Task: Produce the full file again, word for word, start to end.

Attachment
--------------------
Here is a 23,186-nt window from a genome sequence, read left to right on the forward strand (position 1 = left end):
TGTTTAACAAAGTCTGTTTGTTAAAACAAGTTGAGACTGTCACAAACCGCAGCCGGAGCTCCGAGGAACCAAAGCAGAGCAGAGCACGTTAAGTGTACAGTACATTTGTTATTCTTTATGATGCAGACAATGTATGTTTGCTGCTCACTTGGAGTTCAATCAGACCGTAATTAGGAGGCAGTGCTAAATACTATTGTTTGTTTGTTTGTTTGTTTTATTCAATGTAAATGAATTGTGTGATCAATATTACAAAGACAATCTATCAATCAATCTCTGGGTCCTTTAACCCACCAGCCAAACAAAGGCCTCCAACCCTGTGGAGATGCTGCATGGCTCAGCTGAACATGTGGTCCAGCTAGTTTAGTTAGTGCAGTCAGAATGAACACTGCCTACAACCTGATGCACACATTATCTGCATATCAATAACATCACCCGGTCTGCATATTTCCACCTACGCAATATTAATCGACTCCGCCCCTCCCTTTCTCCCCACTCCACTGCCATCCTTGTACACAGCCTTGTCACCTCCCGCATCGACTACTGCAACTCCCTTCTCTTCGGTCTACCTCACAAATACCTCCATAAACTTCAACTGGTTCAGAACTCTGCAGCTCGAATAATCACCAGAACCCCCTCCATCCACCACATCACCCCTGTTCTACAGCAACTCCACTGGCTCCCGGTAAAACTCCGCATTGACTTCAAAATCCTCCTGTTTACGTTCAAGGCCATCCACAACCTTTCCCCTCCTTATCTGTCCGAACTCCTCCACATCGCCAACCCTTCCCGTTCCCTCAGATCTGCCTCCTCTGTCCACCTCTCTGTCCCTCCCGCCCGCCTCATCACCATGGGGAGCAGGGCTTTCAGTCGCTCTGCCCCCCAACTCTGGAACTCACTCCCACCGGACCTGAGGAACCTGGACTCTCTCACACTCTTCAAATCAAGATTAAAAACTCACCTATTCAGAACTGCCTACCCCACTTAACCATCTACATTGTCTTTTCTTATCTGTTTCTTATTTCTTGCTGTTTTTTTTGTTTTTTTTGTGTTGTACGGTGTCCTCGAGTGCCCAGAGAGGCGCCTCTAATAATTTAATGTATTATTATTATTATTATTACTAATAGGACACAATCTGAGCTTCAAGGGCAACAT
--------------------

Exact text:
Here is a 23,186-nt window from a genome sequence, read left to right on the forward strand (position 1 = left end):
TGTTTAACAAAGTCTGTTTGTTAAAACAAGTTGAGACTGTCACAAACCGCAGCCGGAGCTCCGAGGAACCAAAGCAGAGCAGAGCACGTTAAGTGTACAGTACATTTGTTATTCTTTATGATGCAGACAATGTATGTTTGCTGCTCACTTGGAGTTCAATCAGACCGTAATTAGGAGGCAGTGCTAAATACTATTGTTTGTTTGTTTGTTTGTTTTATTCAATGTAAATGAATTGTGTGATCAATATTACAAAGACAATCTATCAATCAATCTCTGGGTCCTTTAACCCACCAGCCAAACAAAGGCCTCCAACCCTGTGGAGATGCTGCATGGCTCAGCTGAACATGTGGTCCAGCTAGTTTAGTTAGTGCAGTCAGAATGAACACTGCCTACAACCTGATGCACACATTATCTGCATATCAATAACATCACCCGGTCTGCATATTTCCACCTACGCAATATTAATCGACTCCGCCCCTCCCTTTCTCCCCACTCCACTGCCATCCTTGTACACAGCCTTGTCACCTCCCGCATCGACTACTGCAACTCCCTTCTCTTCGGTCTACCTCACAAATACCTCCATAAACTTCAACTGGTTCAGAACTCTGCAGCTCGAATAATCACCAGAACCCCCTCCATCCACCACATCACCCCTGTTCTACAGCAACTCCACTGGCTCCCGGTAAAACTCCGCATTGACTTCAAAATCCTCCTGTTTACGTTCAAGGCCATCCACAACCTTTCCCCTCCTTATCTGTCCGAACTCCTCCACATCGCCAACCCTTCCCGTTCCCTCAGATCTGCCTCCTCTGTCCACCTCTCTGTCCCTCCCGCCCGCCTCATCACCATGGGGAGCAGGGCTTTCAGTCGCTCTGCCCCCCAACTCTGGAACTCACTCCCACCGGACCTGAGGAACCTGGACTCTCTCACACTCTTCAAATCAAGATTAAAAACTCACCTATTCAGAACTGCCTACCCCACTTAACCATCTACATTGTCTTTTCTTATCTGTTTCTTATTTCTTGCTGTTTTTTTTGTTTTTTTTGTGTTGTACGGTGTCCTCGAGTGCCCAGAGAGGCGCCTCTAATAATTTAATGTATTATTATTATTATTATTACTAATAGGACACAATCTGAGCTTCAAGGGCAACAT